Programming for Data Science the Polyglot approach: Python + R + SQL

In this post, I discuss a possible new approach to teaching Programming for Data Science.

Programming for Data Science is focussed on the R vs. Python question.  Everyone seems to have a view including the venerable Nature journal (Programming – Pick up Python).

Here, I argue that we look beyond Python vs. R debate and look to teach R, Python and SQL together. To do this, we need to look at the big picture first (the problem we are solving in Data science) and then see how that problem is broken down and solved by different approaches. In doing so, we can more easily master multiple approaches and then even combine them if needed.

On first impressions, this Polyglot approach (ability to master multiple languages) sounds complex.

Why teach 3 languages together?  (For simplicity – I am including SQL as a language here)

Here is some background

Outside of Data science, I also co-founded a social enterprise to teach Computer Science to kids  Feynlabs. At Feynlabs, we have been working with ways to accelerate learning to Code. One way to do this is to compare and contrast multiple programming languages. This approach makes sense for Data Science also because a learner can potentially approach Data science from many directions.

To learn programming for Data Science, it would thus help to build up from an existing foundation they are already familiar with and then co-relate new ideas to this foundation through other approaches. From a pedagogical standpoint, this approach is similar to David Asubel who stressed the importance of prior knowledge in being able to learn new concepts:  "The most important single factor influencing learning is what the learner already knows.”

But first, we address what is the problem we are trying to solve and how that problem can be broken down

I also propose to make this approach as part of Data Science for IoT course/certification but I also expect I will teach it as a separate module – probably in a workshop format in London and USA. If you are interested to know more, please sign up on the mailing list   HERE

Data Science – the problem we are trying to solve

Data science involves the extraction of knowledge from data. Ideally, we need lots of data from a variety of sources.  Data Science lies at the intersection of multiple disciplines: Programming, Statistics, Algorithms, Data analysis etc. The quickest way to solve Data Science problems is to start analyzing data as soon as possible. However, Data Science also needs a good understanding of the theory – especially the machine learning approaches.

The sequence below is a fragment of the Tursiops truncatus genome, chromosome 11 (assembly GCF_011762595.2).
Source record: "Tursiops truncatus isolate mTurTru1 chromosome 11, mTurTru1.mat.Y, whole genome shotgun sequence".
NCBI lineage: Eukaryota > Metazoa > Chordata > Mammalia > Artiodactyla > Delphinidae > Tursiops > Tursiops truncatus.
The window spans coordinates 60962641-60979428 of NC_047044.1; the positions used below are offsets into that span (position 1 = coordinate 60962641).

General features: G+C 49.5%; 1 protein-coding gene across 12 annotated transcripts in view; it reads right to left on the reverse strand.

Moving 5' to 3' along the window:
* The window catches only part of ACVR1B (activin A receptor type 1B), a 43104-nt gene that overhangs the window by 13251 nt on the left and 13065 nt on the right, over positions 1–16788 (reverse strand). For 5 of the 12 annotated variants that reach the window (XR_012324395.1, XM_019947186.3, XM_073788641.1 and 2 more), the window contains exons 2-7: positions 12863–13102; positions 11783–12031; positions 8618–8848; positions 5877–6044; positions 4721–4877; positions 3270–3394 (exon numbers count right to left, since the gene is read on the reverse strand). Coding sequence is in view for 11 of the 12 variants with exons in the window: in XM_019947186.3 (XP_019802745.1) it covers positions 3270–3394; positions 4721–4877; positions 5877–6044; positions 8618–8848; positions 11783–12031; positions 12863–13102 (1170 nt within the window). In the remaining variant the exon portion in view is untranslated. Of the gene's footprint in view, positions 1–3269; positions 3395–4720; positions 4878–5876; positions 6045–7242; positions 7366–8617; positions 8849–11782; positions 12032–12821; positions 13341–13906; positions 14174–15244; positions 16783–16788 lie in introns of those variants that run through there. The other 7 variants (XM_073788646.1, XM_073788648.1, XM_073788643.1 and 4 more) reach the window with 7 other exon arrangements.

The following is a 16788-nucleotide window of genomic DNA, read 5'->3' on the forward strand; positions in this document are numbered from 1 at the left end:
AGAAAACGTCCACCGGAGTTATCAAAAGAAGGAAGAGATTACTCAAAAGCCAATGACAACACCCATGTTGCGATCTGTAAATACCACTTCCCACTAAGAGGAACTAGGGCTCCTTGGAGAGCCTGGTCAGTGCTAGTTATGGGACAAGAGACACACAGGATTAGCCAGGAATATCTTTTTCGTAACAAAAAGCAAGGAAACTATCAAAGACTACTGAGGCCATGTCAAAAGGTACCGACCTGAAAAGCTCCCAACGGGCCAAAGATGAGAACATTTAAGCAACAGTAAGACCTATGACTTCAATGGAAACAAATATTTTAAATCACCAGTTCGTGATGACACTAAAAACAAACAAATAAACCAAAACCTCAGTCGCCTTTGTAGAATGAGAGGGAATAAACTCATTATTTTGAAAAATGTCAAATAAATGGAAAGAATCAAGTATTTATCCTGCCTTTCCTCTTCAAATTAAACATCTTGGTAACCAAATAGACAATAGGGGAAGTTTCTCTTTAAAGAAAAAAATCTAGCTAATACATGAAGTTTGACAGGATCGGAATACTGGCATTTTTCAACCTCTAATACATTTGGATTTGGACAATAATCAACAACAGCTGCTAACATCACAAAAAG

A Data Scientist typically approaches a problem using a methodology like OSEMN (Obtain, Scrub, Explore, Model, Interpret). Some of these steps are common to a classic data warehouse and are similar to classic ETL (Extract Transform Load) approach. However, the modelling and interpreting stage are unique to Data Science. Modelling needs an understanding of Machine Learning algorithms and how they fit together. For example: Unsupervised algorithms (Dimensionality reduction, Clustering) and Supervised algorithms (Regression, Classification)

To understand Data Science, I would expect some background in Programming. Certainly, one would not expect a Data Scientist to start from “Hello World”. But on the other hand, the syntax of a language is often over-rated. Languages have quirks – and they are easy to get around with most modern tools.

So, if we try to look at the problem / big picture first (ex the Obtain, Scrub, Explore, Model and Interpret) stages – it is easier to fit in the Programming languages to the stages. Machine Learning has 2 phases: the Model Building phase and the Prediction phase. We first build the model (often as a batch mode – and it takes longer). We then perform predictions on the model in a dynamic/real-time mode. Thus, to understand Programming for Data Science, we can divide the learning into four stages: The Tool itself (IDE), Data Management, Modelling and Visualization

Tools, IDE and Packages

After understanding the base syntax - it’s easier to understand the language in terms of its packages and libraries. Both Python and R have a vast number of packages (such as Statsmodels)  – often distributed as libraries (scikit-learn). Both languages are interpreted. Both have good IDEs such as SpyderiPython for Python and RStudio for R. If using Python, you would probably use a library like scikit-learn and a distribution of Python such as the Anaconda distribution. With R, you would use the RStudio  and install specific packages using R’s  CRAN package management system.

Data management

Apart from R and Python, you would also need to use SQL. I include SQL because SQL plays a key role in the Data Scrubbing stage. Some have called this stage as the Janitor work of Data Science and it takes a lot of time. SQL also plays a part in SQL on Hadoop approaches like Apache Drill which allow users to write SQL queries on data stored in Hadoop and receive results